Hence, allowing RCEP to become a defacto platform for FTAAP would also require TPP member countries that are outside RCEP (including all of the Americas) to agree to fewer protections and less market opening. The practical consequences of doing so would be modest, as most firms would likely opt to use the broader, more comprehensive TPP provisions if at all possible, rather than the shallower commitments in RCEP/FTAAP.
Merger of TPP/RCEP also contains some additional problems. Not all APEC members are included in either agreement. Four are currently left out of both: Hong Kong, Papua New Guinea, Russia, and Chinese Taipei.
While some theoretical literature speaks eloquently about “multilateralizing regionalism,” in practice, this is devilishly difficult to do. RCEP itself can be seen as an attempt to follow exactly this prescription—folding five different ASEAN +1 agreements (with China, South Korea, Japan, India, Australia and New Zealand) into one. But officials have struggled to even exchange market access offers for one another in goods, despite two years and 10 rounds. What countries offer to one partner may, or may not, be something they are ready and willing to offer to another.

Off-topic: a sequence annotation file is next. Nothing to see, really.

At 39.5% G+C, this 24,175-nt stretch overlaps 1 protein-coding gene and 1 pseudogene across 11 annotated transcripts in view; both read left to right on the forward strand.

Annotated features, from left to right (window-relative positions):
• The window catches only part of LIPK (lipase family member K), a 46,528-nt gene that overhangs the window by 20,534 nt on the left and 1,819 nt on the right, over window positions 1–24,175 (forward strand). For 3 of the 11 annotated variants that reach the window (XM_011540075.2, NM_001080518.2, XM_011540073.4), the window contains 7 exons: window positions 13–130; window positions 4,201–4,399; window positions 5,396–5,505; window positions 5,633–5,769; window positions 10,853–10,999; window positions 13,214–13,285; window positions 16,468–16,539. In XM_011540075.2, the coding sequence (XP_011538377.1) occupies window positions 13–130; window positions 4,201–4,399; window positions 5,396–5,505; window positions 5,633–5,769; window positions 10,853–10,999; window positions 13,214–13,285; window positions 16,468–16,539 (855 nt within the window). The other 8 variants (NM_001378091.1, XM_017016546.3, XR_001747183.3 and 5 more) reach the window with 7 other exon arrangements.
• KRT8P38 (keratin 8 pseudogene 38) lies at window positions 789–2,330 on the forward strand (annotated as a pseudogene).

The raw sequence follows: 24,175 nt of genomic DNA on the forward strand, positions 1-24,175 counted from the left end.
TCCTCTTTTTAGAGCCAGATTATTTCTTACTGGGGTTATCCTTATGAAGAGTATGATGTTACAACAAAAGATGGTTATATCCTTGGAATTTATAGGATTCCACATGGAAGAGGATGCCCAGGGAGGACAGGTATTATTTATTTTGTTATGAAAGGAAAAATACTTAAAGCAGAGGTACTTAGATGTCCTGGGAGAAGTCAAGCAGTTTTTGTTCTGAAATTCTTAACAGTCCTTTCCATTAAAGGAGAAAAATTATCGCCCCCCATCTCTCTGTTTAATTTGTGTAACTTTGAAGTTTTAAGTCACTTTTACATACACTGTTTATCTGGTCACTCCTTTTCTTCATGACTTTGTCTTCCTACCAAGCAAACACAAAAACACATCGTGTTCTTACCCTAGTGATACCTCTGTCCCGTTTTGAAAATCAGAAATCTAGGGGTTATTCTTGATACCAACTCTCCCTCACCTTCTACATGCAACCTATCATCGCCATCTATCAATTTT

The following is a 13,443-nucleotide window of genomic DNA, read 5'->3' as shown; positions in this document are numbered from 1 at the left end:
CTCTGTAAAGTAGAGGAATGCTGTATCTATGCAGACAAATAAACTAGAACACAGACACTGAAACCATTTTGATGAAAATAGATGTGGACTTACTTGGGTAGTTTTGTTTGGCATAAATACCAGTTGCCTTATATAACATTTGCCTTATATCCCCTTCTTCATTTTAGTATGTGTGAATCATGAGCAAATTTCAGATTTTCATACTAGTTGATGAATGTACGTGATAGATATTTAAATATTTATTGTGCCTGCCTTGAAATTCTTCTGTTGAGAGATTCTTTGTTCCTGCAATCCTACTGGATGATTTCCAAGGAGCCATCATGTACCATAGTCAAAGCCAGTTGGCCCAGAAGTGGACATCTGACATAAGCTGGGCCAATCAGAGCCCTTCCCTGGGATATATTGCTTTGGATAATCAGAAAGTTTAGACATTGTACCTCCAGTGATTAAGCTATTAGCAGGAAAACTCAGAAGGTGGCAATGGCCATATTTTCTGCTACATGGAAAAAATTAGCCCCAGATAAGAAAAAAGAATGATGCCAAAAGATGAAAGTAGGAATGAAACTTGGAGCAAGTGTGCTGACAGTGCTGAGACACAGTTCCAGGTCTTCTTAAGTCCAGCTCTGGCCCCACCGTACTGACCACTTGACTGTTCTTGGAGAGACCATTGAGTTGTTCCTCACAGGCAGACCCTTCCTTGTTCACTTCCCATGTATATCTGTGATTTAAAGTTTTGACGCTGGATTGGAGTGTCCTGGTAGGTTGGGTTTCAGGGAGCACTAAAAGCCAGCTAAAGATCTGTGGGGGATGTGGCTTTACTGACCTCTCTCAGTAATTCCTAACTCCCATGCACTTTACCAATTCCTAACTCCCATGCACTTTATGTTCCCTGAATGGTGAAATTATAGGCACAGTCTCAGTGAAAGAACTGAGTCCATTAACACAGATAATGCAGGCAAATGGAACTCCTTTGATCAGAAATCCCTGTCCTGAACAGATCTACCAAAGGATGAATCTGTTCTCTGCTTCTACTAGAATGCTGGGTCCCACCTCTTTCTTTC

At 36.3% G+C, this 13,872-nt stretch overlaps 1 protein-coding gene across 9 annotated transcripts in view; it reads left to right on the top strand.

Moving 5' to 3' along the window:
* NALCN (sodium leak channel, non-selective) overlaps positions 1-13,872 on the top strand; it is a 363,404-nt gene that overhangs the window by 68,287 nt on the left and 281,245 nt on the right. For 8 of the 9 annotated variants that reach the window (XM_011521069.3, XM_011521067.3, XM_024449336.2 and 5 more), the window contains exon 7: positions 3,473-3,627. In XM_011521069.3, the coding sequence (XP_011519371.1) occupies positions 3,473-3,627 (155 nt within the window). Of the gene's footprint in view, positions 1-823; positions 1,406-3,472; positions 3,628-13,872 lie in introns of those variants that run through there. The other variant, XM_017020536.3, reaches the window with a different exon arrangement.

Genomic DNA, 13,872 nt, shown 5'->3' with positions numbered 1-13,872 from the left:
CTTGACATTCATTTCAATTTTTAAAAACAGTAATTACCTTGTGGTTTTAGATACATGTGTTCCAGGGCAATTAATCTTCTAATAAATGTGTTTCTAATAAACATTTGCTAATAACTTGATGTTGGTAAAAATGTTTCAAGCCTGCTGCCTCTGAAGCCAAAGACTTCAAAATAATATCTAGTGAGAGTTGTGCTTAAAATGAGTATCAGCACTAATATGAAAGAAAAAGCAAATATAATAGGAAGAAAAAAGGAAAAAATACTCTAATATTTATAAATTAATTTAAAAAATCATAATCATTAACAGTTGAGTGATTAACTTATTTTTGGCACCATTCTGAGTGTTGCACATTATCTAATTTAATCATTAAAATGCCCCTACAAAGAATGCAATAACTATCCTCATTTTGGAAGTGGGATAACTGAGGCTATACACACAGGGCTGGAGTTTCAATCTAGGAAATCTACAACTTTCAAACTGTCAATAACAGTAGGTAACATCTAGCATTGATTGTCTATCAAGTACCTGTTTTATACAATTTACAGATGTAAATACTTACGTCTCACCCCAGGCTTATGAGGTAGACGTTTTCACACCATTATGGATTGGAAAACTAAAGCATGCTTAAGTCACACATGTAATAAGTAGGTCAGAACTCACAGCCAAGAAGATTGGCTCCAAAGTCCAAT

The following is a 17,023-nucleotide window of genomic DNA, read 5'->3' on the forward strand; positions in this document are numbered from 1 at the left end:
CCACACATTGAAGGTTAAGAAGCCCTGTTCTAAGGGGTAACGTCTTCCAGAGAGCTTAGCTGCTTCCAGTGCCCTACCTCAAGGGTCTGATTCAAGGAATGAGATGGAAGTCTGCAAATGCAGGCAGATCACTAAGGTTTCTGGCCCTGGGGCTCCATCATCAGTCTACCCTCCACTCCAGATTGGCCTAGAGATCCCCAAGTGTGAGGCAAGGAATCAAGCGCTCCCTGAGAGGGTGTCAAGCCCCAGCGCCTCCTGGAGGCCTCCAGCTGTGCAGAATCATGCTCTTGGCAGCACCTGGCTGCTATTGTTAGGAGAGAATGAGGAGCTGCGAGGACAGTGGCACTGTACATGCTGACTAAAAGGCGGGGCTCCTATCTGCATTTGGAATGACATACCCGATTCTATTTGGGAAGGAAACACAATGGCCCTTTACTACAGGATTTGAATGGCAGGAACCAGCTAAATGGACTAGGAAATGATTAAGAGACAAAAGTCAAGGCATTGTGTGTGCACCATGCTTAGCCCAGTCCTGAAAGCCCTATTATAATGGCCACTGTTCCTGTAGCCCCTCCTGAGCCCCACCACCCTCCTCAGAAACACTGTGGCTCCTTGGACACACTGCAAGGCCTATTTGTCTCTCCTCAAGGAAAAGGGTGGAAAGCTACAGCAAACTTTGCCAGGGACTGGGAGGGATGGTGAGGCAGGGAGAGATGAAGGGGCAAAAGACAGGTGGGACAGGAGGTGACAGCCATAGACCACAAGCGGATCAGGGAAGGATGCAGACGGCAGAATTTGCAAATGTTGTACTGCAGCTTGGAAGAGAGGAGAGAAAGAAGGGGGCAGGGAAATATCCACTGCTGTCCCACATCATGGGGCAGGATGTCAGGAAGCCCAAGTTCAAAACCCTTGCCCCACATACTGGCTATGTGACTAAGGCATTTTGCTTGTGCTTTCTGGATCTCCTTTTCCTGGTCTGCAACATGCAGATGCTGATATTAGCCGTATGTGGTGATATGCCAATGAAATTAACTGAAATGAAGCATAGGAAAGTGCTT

Converting RCEP into an FTAAP could contain similar challenges. The nine excluded partners from RCEP (Canada, Chile, Hong Kong, Mexico, Papua New Guinea, Peru, Russia, Chinese Taipei, and the United States) might have dramatically different ideas about what should/should not be folded into FTAAP. In addition, whatever commitments RCEP members have made to one another might be altered with the addition of new participants, as RCEP members could be quite uncomfortable making the same offers to a new grouping.
RCEP also contains non-APEC economies (Cambodia, India, Laos and Myanmar). Converting the agreement into FTAAP may mean bringing non-members into APEC or somehow cutting these participants out of the future, larger agreement. Either option could prove tricky in practice.
In short, it is unlikely that a satisfactory FTAAP agreement can be created by merging RCEP with TPP or by morphing one or the other into a new agreement in the future. Hence, if APEC wants to create an FTAAP that contains all members or gives all 21 member economies the option of joining, it should start from the beginning with all 21 members.
***Talking Trade is a blog post written by Dr. Deborah Elms, Executive Director, Asian Trade Centre, Singapore***